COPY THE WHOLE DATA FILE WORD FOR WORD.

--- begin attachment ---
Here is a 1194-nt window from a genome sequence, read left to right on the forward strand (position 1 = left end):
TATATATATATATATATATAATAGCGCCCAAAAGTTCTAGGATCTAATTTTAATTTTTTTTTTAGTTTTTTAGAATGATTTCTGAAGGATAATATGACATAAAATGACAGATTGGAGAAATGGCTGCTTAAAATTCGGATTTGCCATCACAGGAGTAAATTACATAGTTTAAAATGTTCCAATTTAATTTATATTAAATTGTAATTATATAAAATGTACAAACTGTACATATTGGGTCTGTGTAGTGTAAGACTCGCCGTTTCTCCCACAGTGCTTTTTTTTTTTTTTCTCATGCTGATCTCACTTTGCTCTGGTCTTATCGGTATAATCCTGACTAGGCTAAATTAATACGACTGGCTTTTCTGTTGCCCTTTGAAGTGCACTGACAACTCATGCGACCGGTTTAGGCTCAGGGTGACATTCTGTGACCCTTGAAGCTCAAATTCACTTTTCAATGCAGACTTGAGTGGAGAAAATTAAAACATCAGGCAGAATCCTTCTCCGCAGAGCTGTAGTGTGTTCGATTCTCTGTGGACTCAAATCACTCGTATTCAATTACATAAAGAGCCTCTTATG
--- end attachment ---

Here is a 1194-nt window from a genome sequence, read left to right on the forward strand (position 1 = left end):
TATATATATATATATATATAATAGCGCCCAAAAGTTCTAGGATCTAATTTTAATTTTTTTTTTAGTTTTTTAGAATGATTTCTGAAGGATAATATGACATAAAATGACAGATTGGAGAAATGGCTGCTTAAAATTCGGATTTGCCATCACAGGAGTAAATTACATAGTTTAAAATGTTCCAATTTAATTTATATTAAATTGTAATTATATAAAATGTACAAACTGTACATATTGGGTCTGTGTAGTGTAAGACTCGCCGTTTCTCCCACAGTGCTTTTTTTTTTTTTTCTCATGCTGATCTCACTTTGCTCTGGTCTTATCGGTATAATCCTGACTAGGCTAAATTAATACGACTGGCTTTTCTGTTGCCCTTTGAAGTGCACTGACAACTCATGCGACCGGTTTAGGCTCAGGGTGACATTCTGTGACCCTTGAAGCTCAAATTCACTTTTCAATGCAGACTTGAGTGGAGAAAATTAAAACATCAGGCAGAATCCTTCTCCGCAGAGCTGTAGTGTGTTCGATTCTCTGTGGACTCAAATCACTCGTATTCAATTACATAAAGAGCCTCTTATG